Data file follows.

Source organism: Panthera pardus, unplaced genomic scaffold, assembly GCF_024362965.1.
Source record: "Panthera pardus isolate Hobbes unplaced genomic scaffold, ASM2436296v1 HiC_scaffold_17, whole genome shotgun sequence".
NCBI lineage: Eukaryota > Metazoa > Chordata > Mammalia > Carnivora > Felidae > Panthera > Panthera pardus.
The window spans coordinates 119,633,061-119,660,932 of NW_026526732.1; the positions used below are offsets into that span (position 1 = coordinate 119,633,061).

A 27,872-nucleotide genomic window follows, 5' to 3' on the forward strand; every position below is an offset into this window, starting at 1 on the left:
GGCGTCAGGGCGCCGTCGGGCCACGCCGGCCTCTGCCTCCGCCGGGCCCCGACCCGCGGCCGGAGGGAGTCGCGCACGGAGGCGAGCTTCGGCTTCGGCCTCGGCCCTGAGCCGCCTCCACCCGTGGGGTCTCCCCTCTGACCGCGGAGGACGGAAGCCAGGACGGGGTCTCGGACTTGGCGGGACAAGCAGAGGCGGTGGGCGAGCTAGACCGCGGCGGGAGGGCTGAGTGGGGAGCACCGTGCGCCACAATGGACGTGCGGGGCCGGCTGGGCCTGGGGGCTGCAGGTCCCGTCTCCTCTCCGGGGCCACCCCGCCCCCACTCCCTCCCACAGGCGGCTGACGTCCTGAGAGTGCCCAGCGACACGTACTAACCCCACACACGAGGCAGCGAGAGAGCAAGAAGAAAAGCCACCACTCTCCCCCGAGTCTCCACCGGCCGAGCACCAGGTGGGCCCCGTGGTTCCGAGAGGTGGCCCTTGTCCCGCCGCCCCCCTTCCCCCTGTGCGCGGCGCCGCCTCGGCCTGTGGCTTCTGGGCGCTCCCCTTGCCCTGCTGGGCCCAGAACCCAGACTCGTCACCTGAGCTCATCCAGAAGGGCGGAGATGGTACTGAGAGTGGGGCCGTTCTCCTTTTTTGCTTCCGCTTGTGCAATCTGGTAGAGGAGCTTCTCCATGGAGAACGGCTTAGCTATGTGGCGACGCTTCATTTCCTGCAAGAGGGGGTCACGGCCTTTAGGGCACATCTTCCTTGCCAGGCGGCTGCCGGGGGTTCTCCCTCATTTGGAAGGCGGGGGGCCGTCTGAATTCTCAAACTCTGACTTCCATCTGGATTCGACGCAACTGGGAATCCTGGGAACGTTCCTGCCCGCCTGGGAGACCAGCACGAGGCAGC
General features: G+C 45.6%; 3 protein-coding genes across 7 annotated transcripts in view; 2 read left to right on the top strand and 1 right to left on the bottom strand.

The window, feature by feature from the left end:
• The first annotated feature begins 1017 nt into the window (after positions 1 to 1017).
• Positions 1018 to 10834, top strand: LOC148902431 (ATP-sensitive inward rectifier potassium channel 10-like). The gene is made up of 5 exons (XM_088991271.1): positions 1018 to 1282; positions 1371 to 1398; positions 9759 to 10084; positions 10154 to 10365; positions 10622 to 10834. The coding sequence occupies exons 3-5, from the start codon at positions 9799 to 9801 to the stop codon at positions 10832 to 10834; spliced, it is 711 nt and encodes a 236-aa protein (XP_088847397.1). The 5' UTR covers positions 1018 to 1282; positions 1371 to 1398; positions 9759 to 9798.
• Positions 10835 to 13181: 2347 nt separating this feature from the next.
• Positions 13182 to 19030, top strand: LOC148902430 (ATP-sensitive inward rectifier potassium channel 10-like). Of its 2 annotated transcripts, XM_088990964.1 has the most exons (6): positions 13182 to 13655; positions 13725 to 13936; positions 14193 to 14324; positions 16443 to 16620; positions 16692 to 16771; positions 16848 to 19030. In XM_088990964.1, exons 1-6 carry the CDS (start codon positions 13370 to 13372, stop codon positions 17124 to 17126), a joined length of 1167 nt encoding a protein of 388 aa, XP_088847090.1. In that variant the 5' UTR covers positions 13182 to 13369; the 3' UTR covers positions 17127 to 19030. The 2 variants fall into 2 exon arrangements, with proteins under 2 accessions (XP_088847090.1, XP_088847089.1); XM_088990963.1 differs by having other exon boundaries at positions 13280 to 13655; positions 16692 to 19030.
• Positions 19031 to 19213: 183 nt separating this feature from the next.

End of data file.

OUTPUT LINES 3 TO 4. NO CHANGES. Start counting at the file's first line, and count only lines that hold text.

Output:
NCBI lineage: Eukaryota > Metazoa > Chordata > Mammalia > Carnivora > Felidae > Panthera > Panthera pardus.
The window spans coordinates 119,633,061-119,660,932 of NW_026526732.1; the positions used below are offsets into that span (position 1 = coordinate 119,633,061).